If you are still playing into Week 18, my first question is, “Why?”
Teams with byes and teams locked into position will greatly affect
playing time for many of the players who got you into position to
play for a title. We will try to help you this week with who has
reason to play and who has more reasons to sit and prepare for the
think about it, I’ve never held a job in my life. I went
from being an NFL player to a coach to a broadcaster. I haven’t
worked a day in my life.” – John Madden
1) Your number one job assignment heading into Week 18 is to
determine whether your guys will even be on the field this weekend.
And for how long?
Certainly, none of the “big three” Green Bay Packers,
who helped you get to where you are, should see the field (Aaron Rodgers, Davante Adams and Aaron Jones). And it’s extremely
unlikely that any Eagles, those who haven’t already contracted
Covid this week, will play either. Then, you have to determine
by listening to coaches and translating “coach talk”
as to whether slightly injured players on playoff-locked teams
will play or sit in preparation for the postseason. Additionally,
game situations may also change player availability. If, for instance,
the Titans get a big early lead on Houston and appear to lock
up the single AFC bye, it would take incentives away from the
Bengals to play hard deep into the fourth quarter in their game
at Cleveland. Similarly, if the Bills are crushing the Jets, how
long will Bill Belichick play his starters? Yes, this can be a
confusing time … which is why many leagues finish in Week
2) The Titans’ Derrick Henry (foot surgery) could return to
the field for Week 18, but I wouldn’t start him in fantasy.
True. Henry might be out there to shake off the rust from not
playing since Week 8, but Tennessee, can and will, beat Houston
without him playing a full workload. At most I think he could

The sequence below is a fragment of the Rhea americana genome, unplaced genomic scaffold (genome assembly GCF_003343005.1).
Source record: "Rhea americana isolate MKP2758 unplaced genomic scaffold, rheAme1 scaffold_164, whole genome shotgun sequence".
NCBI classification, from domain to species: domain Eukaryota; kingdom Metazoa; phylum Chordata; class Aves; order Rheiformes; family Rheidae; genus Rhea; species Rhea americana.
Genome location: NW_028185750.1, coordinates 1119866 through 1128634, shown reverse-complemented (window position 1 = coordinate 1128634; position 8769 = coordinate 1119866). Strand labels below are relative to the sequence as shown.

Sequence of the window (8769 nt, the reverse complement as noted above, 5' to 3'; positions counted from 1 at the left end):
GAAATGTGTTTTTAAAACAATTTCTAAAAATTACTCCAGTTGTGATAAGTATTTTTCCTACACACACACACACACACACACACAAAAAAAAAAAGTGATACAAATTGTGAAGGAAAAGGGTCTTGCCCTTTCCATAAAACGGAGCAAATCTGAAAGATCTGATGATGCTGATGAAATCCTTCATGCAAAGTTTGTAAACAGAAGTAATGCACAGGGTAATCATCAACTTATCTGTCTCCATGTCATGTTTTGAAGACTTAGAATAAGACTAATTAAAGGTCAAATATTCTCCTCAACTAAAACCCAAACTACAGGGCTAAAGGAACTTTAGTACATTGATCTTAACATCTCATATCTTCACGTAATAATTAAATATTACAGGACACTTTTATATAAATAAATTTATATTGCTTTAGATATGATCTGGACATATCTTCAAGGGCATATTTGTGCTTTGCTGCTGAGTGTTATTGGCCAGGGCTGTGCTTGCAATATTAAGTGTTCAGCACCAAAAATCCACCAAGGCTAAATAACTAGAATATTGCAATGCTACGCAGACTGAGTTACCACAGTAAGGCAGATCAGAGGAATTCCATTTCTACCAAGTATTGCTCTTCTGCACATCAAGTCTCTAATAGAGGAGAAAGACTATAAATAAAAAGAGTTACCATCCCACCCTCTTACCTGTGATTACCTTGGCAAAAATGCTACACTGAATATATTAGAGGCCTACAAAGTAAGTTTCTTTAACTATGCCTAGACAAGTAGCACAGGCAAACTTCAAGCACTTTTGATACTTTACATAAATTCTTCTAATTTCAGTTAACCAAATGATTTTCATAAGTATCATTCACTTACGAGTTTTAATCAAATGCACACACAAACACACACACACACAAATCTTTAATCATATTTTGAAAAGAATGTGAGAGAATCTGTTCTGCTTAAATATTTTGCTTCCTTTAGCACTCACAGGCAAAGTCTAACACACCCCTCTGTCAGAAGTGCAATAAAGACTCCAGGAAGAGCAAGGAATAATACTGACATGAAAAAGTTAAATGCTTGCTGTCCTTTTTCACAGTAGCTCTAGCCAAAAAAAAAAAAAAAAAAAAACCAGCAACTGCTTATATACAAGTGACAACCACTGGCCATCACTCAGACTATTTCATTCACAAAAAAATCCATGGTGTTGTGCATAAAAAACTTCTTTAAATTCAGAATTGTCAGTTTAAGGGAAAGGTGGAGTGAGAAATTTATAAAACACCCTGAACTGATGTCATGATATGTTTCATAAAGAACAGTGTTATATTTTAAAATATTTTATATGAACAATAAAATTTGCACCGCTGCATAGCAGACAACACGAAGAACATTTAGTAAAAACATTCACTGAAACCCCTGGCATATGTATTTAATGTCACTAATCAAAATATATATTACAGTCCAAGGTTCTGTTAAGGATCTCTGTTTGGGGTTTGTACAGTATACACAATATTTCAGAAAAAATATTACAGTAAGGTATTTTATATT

get 8-10 carries. That won’t make him fantasy-worthy in
3) It was nice to see Ben Roethlisberger get his props from
the hometown fans in what was likely his last game at Heinz Field
after 18 seasons, but his passing was truly ugly.
Fact. He threw 46 times, 34 in the first half, and managed just
123 passing yards on 24 completions. Remember when a “young”
Ben would hang in the pocket forever, with defenders draped all
over him, to set up long passes to the likes of; Antonio Brown,
Hines Ward, Santonio Holmes, Mike Wallace and Heath Miller? Monday
night his average time to release was about 2.0 seconds and his
average yards per completion was 5.1 yards. For the 2021 season
Roethlisberger averaged just 6.54 air yards per attempt. By comparison,
everyone’s “Capt. Checkdown,” Tua Tagovailoa,
averaged 6.75 air yards per attempt.
4) Baker Mayfield is not only not “fantasy-worthy,” he’s not
an NFL starting quarterback.
Mayfield’s yards per game have dropped in each of his last
three seasons, from 266 as a rookie to 215 this year. He’s
not accurate with a career 61.6 completion percentage. His average
yards per game was barely better than rookie Trevor Lawrence (213.6
ypg) on a Jaguars team which is devoid of talent. I would not
be surprised it the Browns look elsewhere in the off-season, though
it’s a horrible year for NFL free agents quarterbacks and
doesn’t appear to be a great collegiate draft class.
Baker Mayfield: Career Stats
5) Off his performances the past four weeks, Rashaad Penny appears
to have earned a shot at an RB1 role either in Seattle of somewhere